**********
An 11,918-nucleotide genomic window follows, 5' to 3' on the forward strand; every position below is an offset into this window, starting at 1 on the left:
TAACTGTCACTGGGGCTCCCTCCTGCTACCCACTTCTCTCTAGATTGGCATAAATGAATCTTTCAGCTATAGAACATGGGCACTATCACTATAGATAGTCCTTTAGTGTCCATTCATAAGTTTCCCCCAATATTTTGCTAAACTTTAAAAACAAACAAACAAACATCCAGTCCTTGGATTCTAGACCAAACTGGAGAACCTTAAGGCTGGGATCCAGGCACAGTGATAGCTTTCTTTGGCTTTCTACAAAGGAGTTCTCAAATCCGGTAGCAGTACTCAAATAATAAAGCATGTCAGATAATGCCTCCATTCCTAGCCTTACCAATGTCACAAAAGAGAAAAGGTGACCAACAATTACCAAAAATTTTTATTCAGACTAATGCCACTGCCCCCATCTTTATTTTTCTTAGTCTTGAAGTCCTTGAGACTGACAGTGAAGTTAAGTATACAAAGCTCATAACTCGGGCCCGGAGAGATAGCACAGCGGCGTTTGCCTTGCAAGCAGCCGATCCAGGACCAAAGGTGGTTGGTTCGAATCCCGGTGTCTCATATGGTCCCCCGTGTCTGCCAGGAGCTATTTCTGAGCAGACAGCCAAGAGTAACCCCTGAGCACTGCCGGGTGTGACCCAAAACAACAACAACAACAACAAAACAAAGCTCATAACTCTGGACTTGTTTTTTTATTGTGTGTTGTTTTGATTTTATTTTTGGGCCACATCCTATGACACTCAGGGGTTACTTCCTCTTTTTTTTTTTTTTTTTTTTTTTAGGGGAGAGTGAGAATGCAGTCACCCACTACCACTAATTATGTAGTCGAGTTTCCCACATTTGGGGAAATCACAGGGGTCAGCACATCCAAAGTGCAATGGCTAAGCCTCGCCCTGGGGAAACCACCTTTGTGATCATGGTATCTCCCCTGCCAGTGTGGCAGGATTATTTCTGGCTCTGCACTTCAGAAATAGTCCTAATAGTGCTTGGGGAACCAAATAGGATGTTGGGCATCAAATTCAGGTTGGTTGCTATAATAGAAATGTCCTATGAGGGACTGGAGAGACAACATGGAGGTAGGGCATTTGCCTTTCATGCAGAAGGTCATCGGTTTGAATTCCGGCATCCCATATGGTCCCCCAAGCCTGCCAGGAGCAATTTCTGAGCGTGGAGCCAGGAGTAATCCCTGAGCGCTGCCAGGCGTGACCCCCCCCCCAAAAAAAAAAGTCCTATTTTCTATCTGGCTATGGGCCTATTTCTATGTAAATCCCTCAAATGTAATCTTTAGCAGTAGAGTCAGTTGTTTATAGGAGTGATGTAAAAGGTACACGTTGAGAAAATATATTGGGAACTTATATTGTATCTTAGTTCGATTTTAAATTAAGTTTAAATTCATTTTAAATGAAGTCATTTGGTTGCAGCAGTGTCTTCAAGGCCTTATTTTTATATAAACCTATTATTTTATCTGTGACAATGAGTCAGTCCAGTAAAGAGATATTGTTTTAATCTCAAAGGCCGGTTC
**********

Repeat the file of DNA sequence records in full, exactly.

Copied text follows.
An 11,918-nucleotide genomic window follows, 5' to 3' on the forward strand; every position below is an offset into this window, starting at 1 on the left:
TAACTGTCACTGGGGCTCCCTCCTGCTACCCACTTCTCTCTAGATTGGCATAAATGAATCTTTCAGCTATAGAACATGGGCACTATCACTATAGATAGTCCTTTAGTGTCCATTCATAAGTTTCCCCCAATATTTTGCTAAACTTTAAAAACAAACAAACAAACATCCAGTCCTTGGATTCTAGACCAAACTGGAGAACCTTAAGGCTGGGATCCAGGCACAGTGATAGCTTTCTTTGGCTTTCTACAAAGGAGTTCTCAAATCCGGTAGCAGTACTCAAATAATAAAGCATGTCAGATAATGCCTCCATTCCTAGCCTTACCAATGTCACAAAAGAGAAAAGGTGACCAACAATTACCAAAAATTTTTATTCAGACTAATGCCACTGCCCCCATCTTTATTTTTCTTAGTCTTGAAGTCCTTGAGACTGACAGTGAAGTTAAGTATACAAAGCTCATAACTCGGGCCCGGAGAGATAGCACAGCGGCGTTTGCCTTGCAAGCAGCCGATCCAGGACCAAAGGTGGTTGGTTCGAATCCCGGTGTCTCATATGGTCCCCCGTGTCTGCCAGGAGCTATTTCTGAGCAGACAGCCAAGAGTAACCCCTGAGCACTGCCGGGTGTGACCCAAAACAACAACAACAACAACAAAACAAAGCTCATAACTCTGGACTTGTTTTTTTATTGTGTGTTGTTTTGATTTTATTTTTGGGCCACATCCTATGACACTCAGGGGTTACTTCCTCTTTTTTTTTTTTTTTTTTTTTTTAGGGGAGAGTGAGAATGCAGTCACCCACTACCACTAATTATGTAGTCGAGTTTCCCACATTTGGGGAAATCACAGGGGTCAGCACATCCAAAGTGCAATGGCTAAGCCTCGCCCTGGGGAAACCACCTTTGTGATCATGGTATCTCCCCTGCCAGTGTGGCAGGATTATTTCTGGCTCTGCACTTCAGAAATAGTCCTAATAGTGCTTGGGGAACCAAATAGGATGTTGGGCATCAAATTCAGGTTGGTTGCTATAATAGAAATGTCCTATGAGGGACTGGAGAGACAACATGGAGGTAGGGCATTTGCCTTTCATGCAGAAGGTCATCGGTTTGAATTCCGGCATCCCATATGGTCCCCCAAGCCTGCCAGGAGCAATTTCTGAGCGTGGAGCCAGGAGTAATCCCTGAGCGCTGCCAGGCGTGACCCCCCCCCCAAAAAAAAAAGTCCTATTTTCTATCTGGCTATGGGCCTATTTCTATGTAAATCCCTCAAATGTAATCTTTAGCAGTAGAGTCAGTTGTTTATAGGAGTGATGTAAAAGGTACACGTTGAGAAAATATATTGGGAACTTATATTGTATCTTAGTTCGATTTTAAATTAAGTTTAAATTCATTTTAAATGAAGTCATTTGGTTGCAGCAGTGTCTTCAAGGCCTTATTTTTATATAAACCTATTATTTTATCTGTGACAATGAGTCAGTCCAGTAAAGAGATATTGTTTTAATCTCAAAGGCCGGTTC